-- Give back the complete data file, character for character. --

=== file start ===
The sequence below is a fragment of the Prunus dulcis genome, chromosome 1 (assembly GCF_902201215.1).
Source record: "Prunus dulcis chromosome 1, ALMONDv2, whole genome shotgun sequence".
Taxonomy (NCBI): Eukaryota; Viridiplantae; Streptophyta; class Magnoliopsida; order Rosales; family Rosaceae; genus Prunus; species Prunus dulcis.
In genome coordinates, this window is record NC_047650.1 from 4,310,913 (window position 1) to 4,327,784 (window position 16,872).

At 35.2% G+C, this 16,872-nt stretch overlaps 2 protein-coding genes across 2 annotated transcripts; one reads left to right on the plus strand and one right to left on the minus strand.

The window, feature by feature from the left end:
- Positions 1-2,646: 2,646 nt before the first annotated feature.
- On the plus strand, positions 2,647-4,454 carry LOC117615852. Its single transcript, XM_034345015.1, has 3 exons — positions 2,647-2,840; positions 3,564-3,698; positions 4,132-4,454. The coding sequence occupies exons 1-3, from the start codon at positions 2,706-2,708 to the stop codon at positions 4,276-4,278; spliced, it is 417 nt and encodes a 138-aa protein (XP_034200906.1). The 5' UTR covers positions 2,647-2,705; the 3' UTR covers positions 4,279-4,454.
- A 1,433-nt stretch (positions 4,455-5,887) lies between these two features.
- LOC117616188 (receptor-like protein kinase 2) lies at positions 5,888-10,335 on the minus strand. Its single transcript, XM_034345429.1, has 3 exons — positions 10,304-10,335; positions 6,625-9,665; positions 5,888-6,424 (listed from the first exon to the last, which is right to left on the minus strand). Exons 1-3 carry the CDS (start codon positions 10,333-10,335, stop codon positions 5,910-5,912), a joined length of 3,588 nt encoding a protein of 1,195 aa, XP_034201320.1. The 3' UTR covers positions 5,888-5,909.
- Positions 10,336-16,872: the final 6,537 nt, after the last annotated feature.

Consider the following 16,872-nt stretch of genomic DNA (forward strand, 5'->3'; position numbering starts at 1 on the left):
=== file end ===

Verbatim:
The sequence below is a fragment of the Prunus dulcis genome, chromosome 1 (assembly GCF_902201215.1).
Source record: "Prunus dulcis chromosome 1, ALMONDv2, whole genome shotgun sequence".
Taxonomy (NCBI): Eukaryota; Viridiplantae; Streptophyta; class Magnoliopsida; order Rosales; family Rosaceae; genus Prunus; species Prunus dulcis.
In genome coordinates, this window is record NC_047650.1 from 4,310,913 (window position 1) to 4,327,784 (window position 16,872).

At 35.2% G+C, this 16,872-nt stretch overlaps 2 protein-coding genes across 2 annotated transcripts; one reads left to right on the plus strand and one right to left on the minus strand.

The window, feature by feature from the left end:
- Positions 1-2,646: 2,646 nt before the first annotated feature.
- On the plus strand, positions 2,647-4,454 carry LOC117615852. Its single transcript, XM_034345015.1, has 3 exons — positions 2,647-2,840; positions 3,564-3,698; positions 4,132-4,454. The coding sequence occupies exons 1-3, from the start codon at positions 2,706-2,708 to the stop codon at positions 4,276-4,278; spliced, it is 417 nt and encodes a 138-aa protein (XP_034200906.1). The 5' UTR covers positions 2,647-2,705; the 3' UTR covers positions 4,279-4,454.
- A 1,433-nt stretch (positions 4,455-5,887) lies between these two features.
- LOC117616188 (receptor-like protein kinase 2) lies at positions 5,888-10,335 on the minus strand. Its single transcript, XM_034345429.1, has 3 exons — positions 10,304-10,335; positions 6,625-9,665; positions 5,888-6,424 (listed from the first exon to the last, which is right to left on the minus strand). Exons 1-3 carry the CDS (start codon positions 10,333-10,335, stop codon positions 5,910-5,912), a joined length of 3,588 nt encoding a protein of 1,195 aa, XP_034201320.1. The 3' UTR covers positions 5,888-5,909.
- Positions 10,336-16,872: the final 6,537 nt, after the last annotated feature.

Consider the following 16,872-nt stretch of genomic DNA (forward strand, 5'->3'; position numbering starts at 1 on the left):